SCOTUS nominee chosen—The fight begins
GLORIA J. BROWNE-MARSHALL | 7/12/2018, midnight
Judge Brett Kavanaugh, 53, was nominated to the U.S. Supreme Court Monday. With affirmative action, voting rights, abortion rights, immigration, the Affordable Care Act and a federal investigation in balance, Kavanaugh, if confirmed, would give conservatives a legal stronghold for decades. The fight over this nomination began only moments after the announcement.
Conservatives “have been pushing back [against liberalism] for 30 years, and obviously, the announcement tonight is a big step in the right direction,” said Curt Levey, the president of the Committee for Justice, a conservative activist group. A graduate of Yale Law School, Kavanaugh is the only child of two judges. He is currently on the Washington D.C. Circuit Court. Kavanaugh was nominated to fill the seat of retiring Associate Justice Anthony Kennedy, 81. Brett Kavanaugh was a law clerk under Justice Kennedy, who was nominated by President Ronald Reagan.
Lifelong tenure is meant protect them from political pressures from presidents or the public. However, Donald Trump had said that he would only appoint justices who will overturn Roe v. Wade. “I am pro-life,” he said. The legality or illegality of abortion would “go back to the individual states” to decide. Roe v. Wade is the 1973 Supreme Court decision making abortions legal, nationwide. Before Roe v. Wade, each state decided if abortion was legal. Recently, Kavanaugh ruled against a 17-year-old rape victim who became pregnant and wanted an abortion. Kavanaugh, who is Catholic, and has two daughters, does not believe in abortion. Judges, especially those seeking the high Court, will be questioned by the Senate Judiciary Committee about their past legal rulings and ability to be neutral interpreters of the law.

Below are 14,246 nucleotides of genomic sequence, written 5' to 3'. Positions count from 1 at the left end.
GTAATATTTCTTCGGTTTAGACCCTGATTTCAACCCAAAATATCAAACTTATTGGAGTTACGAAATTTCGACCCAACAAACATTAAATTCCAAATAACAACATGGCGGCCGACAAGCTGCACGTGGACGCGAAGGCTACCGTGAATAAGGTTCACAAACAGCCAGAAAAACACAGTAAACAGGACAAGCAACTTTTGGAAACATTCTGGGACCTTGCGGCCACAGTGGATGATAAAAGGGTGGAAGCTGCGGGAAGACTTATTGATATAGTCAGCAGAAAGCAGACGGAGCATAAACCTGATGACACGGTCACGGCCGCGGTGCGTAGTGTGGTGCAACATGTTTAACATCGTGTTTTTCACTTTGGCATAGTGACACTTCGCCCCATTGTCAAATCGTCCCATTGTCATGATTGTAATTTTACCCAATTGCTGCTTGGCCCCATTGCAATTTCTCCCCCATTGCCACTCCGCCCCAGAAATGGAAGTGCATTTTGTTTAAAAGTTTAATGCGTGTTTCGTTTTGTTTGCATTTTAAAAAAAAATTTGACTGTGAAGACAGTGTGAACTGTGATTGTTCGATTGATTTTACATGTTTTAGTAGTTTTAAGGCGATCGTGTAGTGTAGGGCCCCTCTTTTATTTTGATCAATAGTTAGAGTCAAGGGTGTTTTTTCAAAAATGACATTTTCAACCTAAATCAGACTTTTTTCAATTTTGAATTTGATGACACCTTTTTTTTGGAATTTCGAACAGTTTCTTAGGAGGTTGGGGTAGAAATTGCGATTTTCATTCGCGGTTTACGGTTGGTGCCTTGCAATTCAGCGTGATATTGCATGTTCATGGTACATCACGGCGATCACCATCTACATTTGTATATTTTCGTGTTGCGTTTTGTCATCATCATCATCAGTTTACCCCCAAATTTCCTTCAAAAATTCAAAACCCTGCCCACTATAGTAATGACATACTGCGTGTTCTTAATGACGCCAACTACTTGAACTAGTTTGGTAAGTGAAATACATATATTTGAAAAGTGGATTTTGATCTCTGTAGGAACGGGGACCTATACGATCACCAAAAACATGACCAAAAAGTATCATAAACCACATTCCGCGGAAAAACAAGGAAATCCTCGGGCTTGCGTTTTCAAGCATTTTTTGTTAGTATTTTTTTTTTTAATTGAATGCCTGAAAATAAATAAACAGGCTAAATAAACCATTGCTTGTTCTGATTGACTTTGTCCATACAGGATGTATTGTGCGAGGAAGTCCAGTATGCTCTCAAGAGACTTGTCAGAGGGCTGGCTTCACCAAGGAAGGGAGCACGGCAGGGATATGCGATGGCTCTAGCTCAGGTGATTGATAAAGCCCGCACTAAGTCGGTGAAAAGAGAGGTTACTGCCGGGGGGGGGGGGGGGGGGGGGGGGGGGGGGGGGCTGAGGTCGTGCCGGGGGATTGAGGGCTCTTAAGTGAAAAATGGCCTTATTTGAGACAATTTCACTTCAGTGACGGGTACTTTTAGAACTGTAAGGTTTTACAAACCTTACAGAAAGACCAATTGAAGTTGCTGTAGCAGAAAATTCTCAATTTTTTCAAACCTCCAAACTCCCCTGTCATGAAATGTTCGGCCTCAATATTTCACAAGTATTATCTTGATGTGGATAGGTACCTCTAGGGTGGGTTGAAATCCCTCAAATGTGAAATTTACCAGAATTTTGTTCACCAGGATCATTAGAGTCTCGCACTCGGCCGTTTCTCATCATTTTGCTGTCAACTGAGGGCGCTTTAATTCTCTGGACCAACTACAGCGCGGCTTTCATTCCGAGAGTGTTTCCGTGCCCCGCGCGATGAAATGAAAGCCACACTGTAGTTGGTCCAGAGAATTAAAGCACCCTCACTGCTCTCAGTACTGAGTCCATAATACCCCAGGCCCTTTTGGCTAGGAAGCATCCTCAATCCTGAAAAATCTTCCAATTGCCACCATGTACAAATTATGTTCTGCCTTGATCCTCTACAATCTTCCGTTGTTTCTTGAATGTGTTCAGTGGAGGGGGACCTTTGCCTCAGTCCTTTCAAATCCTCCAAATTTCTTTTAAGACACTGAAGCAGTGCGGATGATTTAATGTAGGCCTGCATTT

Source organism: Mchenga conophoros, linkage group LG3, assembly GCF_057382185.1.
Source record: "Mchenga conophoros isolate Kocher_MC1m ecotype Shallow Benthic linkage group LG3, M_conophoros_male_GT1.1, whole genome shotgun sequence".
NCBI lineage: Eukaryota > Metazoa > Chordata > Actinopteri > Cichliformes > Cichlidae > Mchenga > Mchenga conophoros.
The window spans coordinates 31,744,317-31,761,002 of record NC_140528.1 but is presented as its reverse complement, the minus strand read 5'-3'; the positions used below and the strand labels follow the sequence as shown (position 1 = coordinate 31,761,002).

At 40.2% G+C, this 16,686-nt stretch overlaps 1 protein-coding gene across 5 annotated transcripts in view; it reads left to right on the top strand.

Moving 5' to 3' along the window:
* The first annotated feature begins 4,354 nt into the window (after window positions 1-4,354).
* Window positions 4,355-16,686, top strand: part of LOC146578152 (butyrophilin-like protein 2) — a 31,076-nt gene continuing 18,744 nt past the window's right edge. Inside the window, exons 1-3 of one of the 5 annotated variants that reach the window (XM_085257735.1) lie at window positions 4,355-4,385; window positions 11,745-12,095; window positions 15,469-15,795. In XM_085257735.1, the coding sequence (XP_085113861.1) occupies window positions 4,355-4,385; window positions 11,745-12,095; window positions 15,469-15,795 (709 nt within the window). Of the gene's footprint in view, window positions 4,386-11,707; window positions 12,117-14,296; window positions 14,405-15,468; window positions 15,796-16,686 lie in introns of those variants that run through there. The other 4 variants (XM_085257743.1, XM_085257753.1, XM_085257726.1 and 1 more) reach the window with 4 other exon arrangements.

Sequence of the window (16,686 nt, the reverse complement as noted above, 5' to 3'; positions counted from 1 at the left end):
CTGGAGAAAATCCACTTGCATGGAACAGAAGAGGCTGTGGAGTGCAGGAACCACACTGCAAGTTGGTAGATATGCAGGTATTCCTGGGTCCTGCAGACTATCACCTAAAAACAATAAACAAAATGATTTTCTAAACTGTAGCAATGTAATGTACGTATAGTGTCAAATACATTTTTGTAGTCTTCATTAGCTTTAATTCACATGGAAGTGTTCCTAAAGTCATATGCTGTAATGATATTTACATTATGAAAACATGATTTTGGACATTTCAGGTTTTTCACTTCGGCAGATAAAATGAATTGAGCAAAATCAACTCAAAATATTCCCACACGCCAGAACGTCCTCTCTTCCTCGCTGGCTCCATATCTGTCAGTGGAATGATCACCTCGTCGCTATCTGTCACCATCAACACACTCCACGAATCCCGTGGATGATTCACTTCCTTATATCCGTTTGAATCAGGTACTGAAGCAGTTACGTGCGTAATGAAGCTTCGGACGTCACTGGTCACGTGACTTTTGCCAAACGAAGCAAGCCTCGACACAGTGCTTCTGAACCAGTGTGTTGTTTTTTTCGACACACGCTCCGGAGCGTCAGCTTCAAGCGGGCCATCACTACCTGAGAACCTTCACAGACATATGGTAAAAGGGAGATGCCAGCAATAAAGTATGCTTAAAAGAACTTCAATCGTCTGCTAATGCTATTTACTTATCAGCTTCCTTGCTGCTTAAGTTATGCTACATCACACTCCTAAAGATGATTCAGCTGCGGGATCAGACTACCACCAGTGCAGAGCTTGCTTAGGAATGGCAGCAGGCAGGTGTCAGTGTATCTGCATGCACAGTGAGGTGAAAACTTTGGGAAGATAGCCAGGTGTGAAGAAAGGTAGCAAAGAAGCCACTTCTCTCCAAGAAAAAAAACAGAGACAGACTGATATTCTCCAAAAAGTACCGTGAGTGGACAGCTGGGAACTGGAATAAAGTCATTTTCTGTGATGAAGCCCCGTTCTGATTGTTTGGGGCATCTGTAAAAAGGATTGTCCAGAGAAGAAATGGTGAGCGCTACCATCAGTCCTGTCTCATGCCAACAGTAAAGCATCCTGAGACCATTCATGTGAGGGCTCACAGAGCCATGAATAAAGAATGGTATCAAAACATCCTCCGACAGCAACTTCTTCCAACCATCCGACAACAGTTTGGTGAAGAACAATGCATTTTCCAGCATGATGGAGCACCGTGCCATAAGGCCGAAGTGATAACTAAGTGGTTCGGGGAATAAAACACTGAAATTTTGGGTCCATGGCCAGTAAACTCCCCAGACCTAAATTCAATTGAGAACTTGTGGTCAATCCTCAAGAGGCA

Senate Majority Leader Mitch McConnell called Kavanaugh a “superb choice” while Senate Minority Leader Charles Schumer vowed to fight this nomination “with everything I have.” All presidents must seek the “Advice and Consent” of the Senate regarding the appointment of federal judges. Currently, Republicans control the Senate by one vote, 50-49 because Sen. John McCain is hospitalized. Only senators present in the Senate chamber can vote. Senators Margaret Collins of Maine and Lisa Murkowski of Alaska, both Republicans, have expressed reservations about voting for any nominee who would overturn Roe v. Wade. Last year, a Republican-controlled Senate blocked the confirmation of Merrick Garland, who was President Barack Obama’s nominee to high Court. However, Collins and Murkowski voted with their party and confirmed the nomination of Neil Gorsuch last year.
Kavanaugh worked under Kenneth Starr during the investigation of President Bill Clinton and assisted in the impeachment proceedings. Kavanaugh was a staff secretary to President George W. Bush during the Bush v. Gore case and later joined the Bush administration. The New York Times reported that Kavanugh’s “decisions have been applauded by conservatives” especially on the topics of gun rights, campaign finance and religious freedom. Conservatives have used religious freedom to challenge the Affordable Care Act and same-sex marriage. Religious freedom was the successful argument made by a Colorado baker who refused to make a cake for a gay couple. Religious freedom was also a successful legal argument for conservatives in cases challenging access to contraceptives under the Affordable Care Act.